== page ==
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Oliver and Emalea Honoured with Mayor Visit to talk Junior CouncilPosted in College Community,Primary on Wednesday, 18 March, 2020
Mandurah Catholic College newly appointed Junior Councillors Oliver Neucom and Emalea Bassett-Scarfe were honoured with a visit from City of Mandurah Mayor Rhys Williams. Mayor Williams gave generously of his time last week to connect with Oliver and Emalea, in order to prepare them for this unique and important experience, and how to make the most of it.
Junior Council was created to give young people a voice in the community and provide an insight into how local government works. The members develop important skills including debating, speech writing, teamwork and community decision-making during their 12-month tenures.
Oliver explained that the Year 6 student body nominated students for Junior Council at the same time that the Head Boy and Girl elections were held. “I think we were chosen for Junior Council because we will be good leaders and our peers thought we would be better in this role, being a voice for them.”
Mayor Williams said Junior Council is a unique initiative that gives young people a chance to learn about Local Government and voice their opinions on things that matter to them. “As a former Junior Councillor, I personally understand the value of this special program and believe it is a great platform to nurture young leaders,” he said.
“Junior Council has certainly evolved since my time; it was established in 1985 and now consists of 38 year six students from 19 primary schools across Mandurah.
“Junior Councillors show us the power of their generation to make a positive contribution to our community, and we are grateful for that.”
Emalea said she is most looking forward to the added responsibility. “I already have a lot of responsibility as I am the youngest of five (5) children, but I am looking forward to more.” Emalea elaborated on how she felt it was important to have a student voice in the community; “If we didn’t have a student voice, then we would just have the teachers and adults making the decisions for us. I feel like everyone’s voices should be heard – not just the adults, and not even just the kids – but everyone.”
Oliver was really looking forward to attending Junior Council. “You get to actually have your idea heard. I think it will also be lots of fun.”
Talking to Oliver and Emalea, Mayor Williams said, “Junior council is definitely about having fun and definitely about learning about government, but it’s also about something I know that you already take seriously in this school which is citizenship and helping everyone to recognise that to make it all work we all have to do our bit.
“Sometimes young people in the community think they have to wait until they are adults to make a difference in the community, but with Junior Council it’s about saying ‘Come on – you’ve got the skills, so we need your contribution right now’.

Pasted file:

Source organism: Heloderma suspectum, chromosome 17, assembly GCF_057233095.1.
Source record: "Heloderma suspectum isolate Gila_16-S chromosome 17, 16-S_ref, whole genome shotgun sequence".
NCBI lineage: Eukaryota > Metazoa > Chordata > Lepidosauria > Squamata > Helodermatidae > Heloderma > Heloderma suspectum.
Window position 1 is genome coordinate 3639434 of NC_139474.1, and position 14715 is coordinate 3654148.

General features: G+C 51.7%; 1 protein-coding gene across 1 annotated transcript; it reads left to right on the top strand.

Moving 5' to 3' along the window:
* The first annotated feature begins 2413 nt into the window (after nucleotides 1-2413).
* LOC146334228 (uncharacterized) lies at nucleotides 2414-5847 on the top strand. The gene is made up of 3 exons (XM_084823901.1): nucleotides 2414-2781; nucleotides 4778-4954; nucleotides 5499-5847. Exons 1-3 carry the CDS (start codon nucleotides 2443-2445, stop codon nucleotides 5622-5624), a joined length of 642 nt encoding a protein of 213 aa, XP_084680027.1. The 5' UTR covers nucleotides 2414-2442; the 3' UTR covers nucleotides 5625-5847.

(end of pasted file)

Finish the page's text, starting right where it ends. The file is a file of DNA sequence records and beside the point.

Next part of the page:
“In Mandurah, a massive part of our population is under the age of 18, and I think if those people in our community wait until they’re adults to our contribute, then we miss out on a really good opportunity.”
Last week, many of the 38 Junior Councillors sought to take their service to the community a step further when they applied for the roles of Junior Mayor and Deputy Junior Mayor.
The Junior Council allows many wonderful young people in the city to come together to present their views, share ideas and offer up ways to make Mandurah better now and into the future. It also assists in the development, and builds the confidence of, many inspirational young leaders in our community.
Mayor Williams had a final piece of advice for Oliver and Emalea, to make the most of their time on the council. “You can sit back for a long time silently trying to find that voice, but I would encourage you to get in there early. Some practical things – make a point of asking one question every session, because it’s practice at asking questions that will help you. Just be as involved as possible. If you take half the time trying to find your voice, then you’ve only got half of the sessions left to speak up. If you wait until the end, then you might have missed the opportunity and then you haven’t made the most of it. Put yourself out there. These sorts of opportunities don’t come along very often, and you’ve been chosen by your school to represent your school community, so if that’s something you want to do, sometimes you’ve got to make that little voice of fear go away and make the most of it.”
MCC wishes Oliver and Emalea all the best for this wonderful learning opportunity.
Photo: Mayor Rhys Williams speaks with newly appointed Junior Councillors Oliver Neucom and Emalea Bassett-Scarfe
Photo: Mayor Rhys Williams with Oliver Neucom, Emalea Bassett-Scarfe and Mandurah Catholic College Principal Mr Chris Wallace